If any of the pinch points over the next 100 days should go badly, however, there are a number of options for outing Liz Truss:

1. Letters of no confidence

Under the current rules, Liz Truss is safe from a no confidence vote for another 11 months, even if 15% of the Conservative Parliamentary Party submit letters of no confidence. However, the rules could be changed by the 1922 Committee if it suspends the 12-month rule, amends it to a shorter period, or gets rid of it altogether. If this were to happen (and the 15% threshold is met) a vote of no confidence would be held in the Prime Minister’s leadership.

2. A failed Government confidence motion

The Government could also trip itself up through a failed confidence motion. In an attempt to strong-arm backbenchers into supporting its position, the Government could designate a particular vote (such as on the Budget) a 'matter of confidence' in the Government, threatening to remove the whip to those who don't support it. If enough MPs are willing to call the Whips’ bluff and the Government loses its own confidence motion, it must either resign in favour of a new Government or dissolve Parliament for a General Election.

3. Cabinet revolt

It's unlikely at this stage, but Truss could prove to have more in common with Margaret Thatcher than she bargained for if enough of her ministers decide they are unable to command the authority of the Parliamentary Party with her at the helm. Watch closely for message discipline in senior positions.

Who would replace her?

It is widely accepted that the Conservative Party wouldn't put itself through another formal leadership contest so soon after the last one. The options to replace the Prime Minister are, therefore:

  1. A leadership contest decided by MPs alone
  2. A ‘coronation’ by the Parliamentary Party of one candidate (as was the case in 2003 with the election of Michael Howard)

Don't expect to see any new names in the waiting room to become the next Prime Minister. As there is no formal mechanism for choosing a leader in this circumstance, talk in Birmingham last week was that the Party would be likely to choose the previous runner up, Rishi Sunak, or even – whisper it – fall back on the previous Prime Minister, Boris Johnson. There are no surprises in the other names doing the rounds, which include: Michael Gove, Penny Mordaunt, Sajid Javid, Jeremy Hunt, Ben Wallace and Kemi Badenoch.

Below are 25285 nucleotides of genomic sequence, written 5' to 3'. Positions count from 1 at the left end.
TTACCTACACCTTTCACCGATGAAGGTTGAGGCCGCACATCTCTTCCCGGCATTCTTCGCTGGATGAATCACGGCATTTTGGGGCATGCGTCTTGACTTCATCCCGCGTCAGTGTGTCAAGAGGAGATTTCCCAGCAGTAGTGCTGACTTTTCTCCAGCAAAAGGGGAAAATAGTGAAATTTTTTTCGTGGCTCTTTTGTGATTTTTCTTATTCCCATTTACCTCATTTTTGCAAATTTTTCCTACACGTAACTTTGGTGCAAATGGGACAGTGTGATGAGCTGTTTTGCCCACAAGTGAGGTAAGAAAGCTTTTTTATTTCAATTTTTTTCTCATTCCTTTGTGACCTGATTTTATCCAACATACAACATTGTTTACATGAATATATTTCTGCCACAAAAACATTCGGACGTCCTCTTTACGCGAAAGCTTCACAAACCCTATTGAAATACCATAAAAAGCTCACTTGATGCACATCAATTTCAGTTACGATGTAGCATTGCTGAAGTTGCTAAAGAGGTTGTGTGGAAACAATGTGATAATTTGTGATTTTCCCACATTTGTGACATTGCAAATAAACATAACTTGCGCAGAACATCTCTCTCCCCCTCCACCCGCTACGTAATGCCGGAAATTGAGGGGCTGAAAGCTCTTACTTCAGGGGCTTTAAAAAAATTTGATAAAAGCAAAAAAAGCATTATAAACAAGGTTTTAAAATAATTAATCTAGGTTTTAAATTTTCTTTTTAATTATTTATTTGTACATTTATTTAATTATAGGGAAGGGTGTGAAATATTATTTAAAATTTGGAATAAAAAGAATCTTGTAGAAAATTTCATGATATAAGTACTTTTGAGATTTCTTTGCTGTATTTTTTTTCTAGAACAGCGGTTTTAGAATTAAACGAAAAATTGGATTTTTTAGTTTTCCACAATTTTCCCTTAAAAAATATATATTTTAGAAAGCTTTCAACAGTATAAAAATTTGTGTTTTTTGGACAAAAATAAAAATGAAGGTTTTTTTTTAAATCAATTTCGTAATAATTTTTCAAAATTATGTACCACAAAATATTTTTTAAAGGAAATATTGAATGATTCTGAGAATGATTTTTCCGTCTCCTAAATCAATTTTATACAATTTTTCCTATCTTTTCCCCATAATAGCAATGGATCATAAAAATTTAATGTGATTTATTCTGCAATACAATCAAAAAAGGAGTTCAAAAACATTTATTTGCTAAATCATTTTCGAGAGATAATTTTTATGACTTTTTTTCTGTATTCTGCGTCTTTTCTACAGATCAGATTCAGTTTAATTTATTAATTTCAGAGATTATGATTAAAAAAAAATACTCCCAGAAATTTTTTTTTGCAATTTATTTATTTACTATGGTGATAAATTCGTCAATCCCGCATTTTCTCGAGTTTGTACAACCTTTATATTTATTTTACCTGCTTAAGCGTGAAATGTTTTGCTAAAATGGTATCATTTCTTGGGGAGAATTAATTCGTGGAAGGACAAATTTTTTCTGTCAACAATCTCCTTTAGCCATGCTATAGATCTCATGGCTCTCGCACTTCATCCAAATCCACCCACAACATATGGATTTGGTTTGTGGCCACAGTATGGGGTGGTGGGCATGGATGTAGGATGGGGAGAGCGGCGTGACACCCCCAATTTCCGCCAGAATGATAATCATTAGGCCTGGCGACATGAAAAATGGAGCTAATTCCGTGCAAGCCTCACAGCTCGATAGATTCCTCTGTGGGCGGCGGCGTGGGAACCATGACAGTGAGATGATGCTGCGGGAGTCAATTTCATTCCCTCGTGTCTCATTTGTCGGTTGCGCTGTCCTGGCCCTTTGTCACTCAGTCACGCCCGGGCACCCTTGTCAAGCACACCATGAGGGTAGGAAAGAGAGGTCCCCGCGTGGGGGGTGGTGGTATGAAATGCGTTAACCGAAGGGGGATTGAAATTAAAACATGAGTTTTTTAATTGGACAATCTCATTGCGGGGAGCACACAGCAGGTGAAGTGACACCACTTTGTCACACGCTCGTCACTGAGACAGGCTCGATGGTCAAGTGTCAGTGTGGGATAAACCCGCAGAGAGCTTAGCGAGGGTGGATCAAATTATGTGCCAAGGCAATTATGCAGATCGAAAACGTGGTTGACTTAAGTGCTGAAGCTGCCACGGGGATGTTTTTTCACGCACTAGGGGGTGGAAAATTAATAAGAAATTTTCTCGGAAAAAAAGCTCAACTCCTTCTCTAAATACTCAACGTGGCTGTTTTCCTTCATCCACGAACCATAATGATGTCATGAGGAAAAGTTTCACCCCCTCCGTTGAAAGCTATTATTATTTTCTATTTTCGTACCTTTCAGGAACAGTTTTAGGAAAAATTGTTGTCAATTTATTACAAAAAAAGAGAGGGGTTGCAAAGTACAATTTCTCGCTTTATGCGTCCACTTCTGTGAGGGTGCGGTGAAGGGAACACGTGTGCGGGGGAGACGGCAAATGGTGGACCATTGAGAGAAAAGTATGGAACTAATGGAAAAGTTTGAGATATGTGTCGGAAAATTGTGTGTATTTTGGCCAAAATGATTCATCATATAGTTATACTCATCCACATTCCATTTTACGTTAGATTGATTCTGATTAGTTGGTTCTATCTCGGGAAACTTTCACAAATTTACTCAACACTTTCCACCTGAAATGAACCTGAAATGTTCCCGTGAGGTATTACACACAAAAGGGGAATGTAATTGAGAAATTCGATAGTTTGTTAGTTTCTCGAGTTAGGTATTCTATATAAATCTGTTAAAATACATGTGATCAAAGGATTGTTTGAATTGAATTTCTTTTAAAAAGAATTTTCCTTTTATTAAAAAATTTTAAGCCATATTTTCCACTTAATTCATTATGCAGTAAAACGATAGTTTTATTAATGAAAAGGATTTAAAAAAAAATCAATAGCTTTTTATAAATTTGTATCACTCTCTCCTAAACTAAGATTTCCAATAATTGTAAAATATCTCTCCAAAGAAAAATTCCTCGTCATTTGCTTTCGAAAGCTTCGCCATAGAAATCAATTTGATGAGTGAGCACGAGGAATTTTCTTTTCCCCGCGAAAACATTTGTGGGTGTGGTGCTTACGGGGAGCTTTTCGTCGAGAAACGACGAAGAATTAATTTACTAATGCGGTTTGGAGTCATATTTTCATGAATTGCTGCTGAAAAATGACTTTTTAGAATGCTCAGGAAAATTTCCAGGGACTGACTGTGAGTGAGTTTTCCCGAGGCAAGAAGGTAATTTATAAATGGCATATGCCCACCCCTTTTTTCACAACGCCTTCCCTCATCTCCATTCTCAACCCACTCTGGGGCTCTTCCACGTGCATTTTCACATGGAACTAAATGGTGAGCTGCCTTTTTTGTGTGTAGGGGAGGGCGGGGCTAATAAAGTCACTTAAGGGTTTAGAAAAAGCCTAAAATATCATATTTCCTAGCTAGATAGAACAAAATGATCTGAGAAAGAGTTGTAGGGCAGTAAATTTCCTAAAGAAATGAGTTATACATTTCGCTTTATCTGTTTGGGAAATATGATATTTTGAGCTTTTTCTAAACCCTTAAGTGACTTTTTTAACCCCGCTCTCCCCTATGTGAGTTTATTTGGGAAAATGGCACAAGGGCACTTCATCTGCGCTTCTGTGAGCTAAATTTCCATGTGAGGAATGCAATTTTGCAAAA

How likely is a Labour Government?

The clear winner in all this is the Labour Party, which is finally in a position to take advantage of Conservative masochism with an impressive lead in the polls. We can expect Keir Starmer and his top team to agitate for a General Election at every opportunity, but even then the path to No. 10 is far from certain.

Labour needs a seven-to-eight-point swing from the Conservatives to deliver the 80-plus gains in seats needed to become the largest party in the House of Commons. Even then, a swing of this scale (which would be larger than Thatcher’s in 1979) would still only deliver a minority Labour Government, relying on the SNP for support. Labour would then need a further 30 seats to free itself from the SNP, and 30 more on top of that to win an outright majority.

Labour must win back Scotland, the 'red wall', and make inroads into middle England to achieve a victory of this scale.

What next for business?

For the time being, Liz Truss and her cabinet remain in their positions, so companies should continue to engage on a "business as usual" basis. The next full Budget, scheduled for November 23, is a key moment and the window to influence is open now.

With the prospect of a Labour government looking ever likelier, businesses would also be wise to increase their engagement with the opposition to build strong relationships in good time.